Five engineers receive $2.4M in NSF CAREER awards

Release Date: June 23, 2016

“These prestigious awards recognize some of our finest early-career faculty for their outstanding and innovative research and educational work. ”
Liesl Folks, dean
School of Engineering and Applied Sciences

BUFFALO, N.Y. – Five University at Buffalo engineers recently received prestigious National Science Foundation (NSF) CAREER awards, an indication that the university is attracting some of the world’s brightest young researchers to the Buffalo Niagara region.

The grants, awarded between February and May, total $2.4 million. They will support research and educational outreach in cyberinfrastructure, drug delivery, clean coal technology, next generation Wi-Fi and how data mining can help improve various industries.

Recipients of the grants come from four departments – computer science and engineering, mechanical and aerospace engineering, chemical and biological engineering, and biomedical engineering – within UB’s School of Engineering and Applied Sciences.

“These prestigious awards recognize some of our finest early-career faculty for their outstanding and innovative research and educational work. They are highly competitive, and to have secured so many in a single round is a strong indicator of the excellence of our faculty,” said Liesl Folks, PhD, MBA, dean of the School of Engineering and Applied Sciences.  She added that these five faculty members are each on a trajectory to have profound impacts on their fields of expertise.

The CAREER award, NSF’s most significant for early-career academic researchers, provides the five UB engineers with the means to grow their research programs.

“These awards illustrate exciting and meaningful research underway at the University at Buffalo, with early-career investigators being recognized for innovative and promising approaches that address a wide array of society’s most challenging problems,” said Venu Govindaraju, PhD, vice president for research and economic development at UB. “In addition, CAREER awardees must propose an innovative but feasible education plan, and thus our students will also benefit from these faculty who will effectively integrate their research and education activities”. 

UB's new CAREER awardees are:

Paul Bauman
Faculty position:
PhD, assistant professor in the Department of Mechanical and Aerospace Engineering
Year joined UB:
2014
Award amount:
$499,306

Computer models help researchers push the boundaries of science in weather prediction, materials science and countless other fields. But these models can be improved. For example, they are limited by their lack of ability to incorporate uncertain information from experimental data. Bauman’s research addresses this problem by developing cyberinfrastructure that improves models and enables scientists to better design experiments.

Jing Gao
Faculty position:
PhD, assistant professor in the Department of Computer Science and Engineering
Year joined UB:
2012
Award amount:
$500,613

The award will support her research, which focuses on developing new systems to accurately mine data from mobile devices, social media and other online platforms to provide inexpensive, sustainable and large-scale solutions that improve the efficiency and cost of transportation, health care and other industries.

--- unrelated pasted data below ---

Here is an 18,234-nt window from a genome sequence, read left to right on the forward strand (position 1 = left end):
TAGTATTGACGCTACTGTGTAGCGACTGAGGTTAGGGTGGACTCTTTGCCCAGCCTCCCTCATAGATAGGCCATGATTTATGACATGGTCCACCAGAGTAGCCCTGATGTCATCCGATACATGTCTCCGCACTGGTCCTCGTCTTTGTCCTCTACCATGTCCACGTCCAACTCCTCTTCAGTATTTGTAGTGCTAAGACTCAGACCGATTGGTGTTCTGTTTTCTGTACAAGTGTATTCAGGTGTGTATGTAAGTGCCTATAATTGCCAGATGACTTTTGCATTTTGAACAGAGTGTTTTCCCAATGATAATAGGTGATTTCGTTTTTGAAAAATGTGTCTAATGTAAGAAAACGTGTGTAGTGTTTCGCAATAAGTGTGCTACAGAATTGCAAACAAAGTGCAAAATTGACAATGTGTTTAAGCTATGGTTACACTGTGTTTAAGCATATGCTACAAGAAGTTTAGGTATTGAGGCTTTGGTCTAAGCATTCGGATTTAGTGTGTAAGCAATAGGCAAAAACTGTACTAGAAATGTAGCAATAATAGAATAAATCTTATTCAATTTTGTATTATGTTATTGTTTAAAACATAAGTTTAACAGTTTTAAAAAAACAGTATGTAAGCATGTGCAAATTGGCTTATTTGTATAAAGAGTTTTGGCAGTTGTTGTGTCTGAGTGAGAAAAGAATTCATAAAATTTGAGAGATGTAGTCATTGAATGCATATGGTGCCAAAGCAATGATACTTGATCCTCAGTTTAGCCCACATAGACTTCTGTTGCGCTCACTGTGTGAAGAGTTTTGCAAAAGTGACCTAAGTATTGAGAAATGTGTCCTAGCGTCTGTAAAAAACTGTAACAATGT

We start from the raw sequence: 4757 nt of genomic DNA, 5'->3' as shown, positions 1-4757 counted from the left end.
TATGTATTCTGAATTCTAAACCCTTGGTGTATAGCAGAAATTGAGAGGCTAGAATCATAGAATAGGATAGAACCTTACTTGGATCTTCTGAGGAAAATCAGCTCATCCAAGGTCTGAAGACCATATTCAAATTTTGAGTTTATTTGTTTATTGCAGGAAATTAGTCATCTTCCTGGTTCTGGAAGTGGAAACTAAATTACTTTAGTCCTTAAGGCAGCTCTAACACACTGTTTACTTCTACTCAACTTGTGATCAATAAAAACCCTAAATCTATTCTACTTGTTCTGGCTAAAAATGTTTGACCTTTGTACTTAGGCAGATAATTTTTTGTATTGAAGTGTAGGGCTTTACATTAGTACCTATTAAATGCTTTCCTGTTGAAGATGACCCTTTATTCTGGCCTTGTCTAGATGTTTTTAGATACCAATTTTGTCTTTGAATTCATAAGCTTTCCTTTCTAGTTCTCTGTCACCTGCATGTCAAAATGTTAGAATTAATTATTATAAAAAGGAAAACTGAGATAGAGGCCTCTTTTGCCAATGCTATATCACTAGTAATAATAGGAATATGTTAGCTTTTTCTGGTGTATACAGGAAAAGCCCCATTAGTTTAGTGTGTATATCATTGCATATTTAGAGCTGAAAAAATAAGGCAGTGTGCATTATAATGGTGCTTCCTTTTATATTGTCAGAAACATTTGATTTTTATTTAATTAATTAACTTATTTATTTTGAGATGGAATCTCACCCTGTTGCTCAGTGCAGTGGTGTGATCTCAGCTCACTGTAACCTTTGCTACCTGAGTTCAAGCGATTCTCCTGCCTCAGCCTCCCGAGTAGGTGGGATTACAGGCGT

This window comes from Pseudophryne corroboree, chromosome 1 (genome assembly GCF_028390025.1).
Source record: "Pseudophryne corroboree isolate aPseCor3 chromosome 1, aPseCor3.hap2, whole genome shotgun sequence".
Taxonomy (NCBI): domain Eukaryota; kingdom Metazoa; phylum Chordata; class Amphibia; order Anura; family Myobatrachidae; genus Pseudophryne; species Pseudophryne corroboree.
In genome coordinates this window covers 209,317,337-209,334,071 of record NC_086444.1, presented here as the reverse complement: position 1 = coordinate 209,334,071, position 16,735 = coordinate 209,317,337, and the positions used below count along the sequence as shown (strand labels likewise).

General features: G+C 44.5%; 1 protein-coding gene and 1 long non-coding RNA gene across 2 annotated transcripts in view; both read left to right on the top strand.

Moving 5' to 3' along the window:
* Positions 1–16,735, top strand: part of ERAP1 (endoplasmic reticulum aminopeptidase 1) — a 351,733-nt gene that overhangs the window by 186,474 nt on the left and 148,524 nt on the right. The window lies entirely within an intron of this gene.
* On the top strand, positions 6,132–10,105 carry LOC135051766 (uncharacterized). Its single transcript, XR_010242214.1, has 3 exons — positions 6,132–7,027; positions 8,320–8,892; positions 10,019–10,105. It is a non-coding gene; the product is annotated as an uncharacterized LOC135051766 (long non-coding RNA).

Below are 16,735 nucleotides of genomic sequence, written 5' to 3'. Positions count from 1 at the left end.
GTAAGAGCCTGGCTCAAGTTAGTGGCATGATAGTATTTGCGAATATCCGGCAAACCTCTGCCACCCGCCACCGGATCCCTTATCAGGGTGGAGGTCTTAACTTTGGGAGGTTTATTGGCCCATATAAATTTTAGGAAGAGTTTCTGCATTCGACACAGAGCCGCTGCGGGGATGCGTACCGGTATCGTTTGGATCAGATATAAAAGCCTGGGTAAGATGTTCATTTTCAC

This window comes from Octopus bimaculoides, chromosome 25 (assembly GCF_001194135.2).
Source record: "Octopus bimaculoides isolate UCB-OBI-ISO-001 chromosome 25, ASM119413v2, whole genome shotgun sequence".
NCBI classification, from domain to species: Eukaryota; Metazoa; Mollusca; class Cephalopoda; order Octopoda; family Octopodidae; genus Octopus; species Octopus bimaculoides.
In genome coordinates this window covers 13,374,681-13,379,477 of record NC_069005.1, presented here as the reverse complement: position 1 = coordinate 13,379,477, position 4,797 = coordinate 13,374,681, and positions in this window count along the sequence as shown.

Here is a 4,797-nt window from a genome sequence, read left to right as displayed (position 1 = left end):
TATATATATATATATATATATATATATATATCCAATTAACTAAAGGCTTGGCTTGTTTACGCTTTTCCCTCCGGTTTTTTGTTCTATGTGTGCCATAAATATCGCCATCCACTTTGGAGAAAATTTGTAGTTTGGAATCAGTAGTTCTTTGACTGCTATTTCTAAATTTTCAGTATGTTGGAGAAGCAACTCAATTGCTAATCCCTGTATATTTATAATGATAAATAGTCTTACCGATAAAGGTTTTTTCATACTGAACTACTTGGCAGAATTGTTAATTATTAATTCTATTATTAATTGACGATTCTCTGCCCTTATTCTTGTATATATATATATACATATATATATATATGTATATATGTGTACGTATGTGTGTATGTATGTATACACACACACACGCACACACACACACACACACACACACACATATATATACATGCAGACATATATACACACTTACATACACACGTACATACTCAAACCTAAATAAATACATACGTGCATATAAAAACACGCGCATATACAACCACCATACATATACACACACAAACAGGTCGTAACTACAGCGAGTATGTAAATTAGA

Dimitrios Koutsonikolas
Faculty position:
PhD, assistant professor in the Department of Computer Science and Engineering
Year joined UB:
2011
Award amount:
$555,385

With the proliferation of wireless devices, the telecommunications industry predicts a 1,000-fold increase in bandwidth demand by 2020. Networks in use are already stressed. The award will support the research of Koutsonikolas, which focuses on developing next generation Wi-Fi and cellular networks that aim to solve wireless traffic jams. In particular, he is developing networks that take advantage of unoccupied, higher frequency bands that provide an opportunity to greatly increase the rate in which wireless data is shared.

Haiqing Lin
Faculty position:
PhD, assistant professor in the Department of Chemical and Biological Engineering
Year joined UB:
2013
Award amount:
$500,000

The award will support Lin’s research into clean coal technology. He is developing a polymer-based membrane to remove carbon dioxide, which makes up the vast majority of greenhouse gas emissions, from gasified coal before its combustion. The membrane could ultimately help lessen the impact of burning coal, an abundant natural resource in the United States and elsewhere, on climate change.

Jonathan Lovell
Faculty position: PhD, assistant professor in the Department of Biomedical Engineering
Year joined UB:
2012
Award amount:
$400,000

The award will support Lovell’s research, which focuses on developing safer and more efficient ways to control the delivery of medicine inside the body. For example, most chemotherapeutic drugs excel at fighting cancer but they interact with blood and other healthy bodily systems. This dilutes the drugs and causes unwanted side effects. Lovell is developing tiny sacs that carry drugs to their intended destination and open up when triggered by light. The method shows great promise for delivering concentrated doses of medicine and limiting side effects.

Media Contact Information

Cory Nealon
Director of News Content
Engineering, Computer Science
Tel: 716-645-4614
cmnealon@buffalo.edu
Twitter: @UBengineering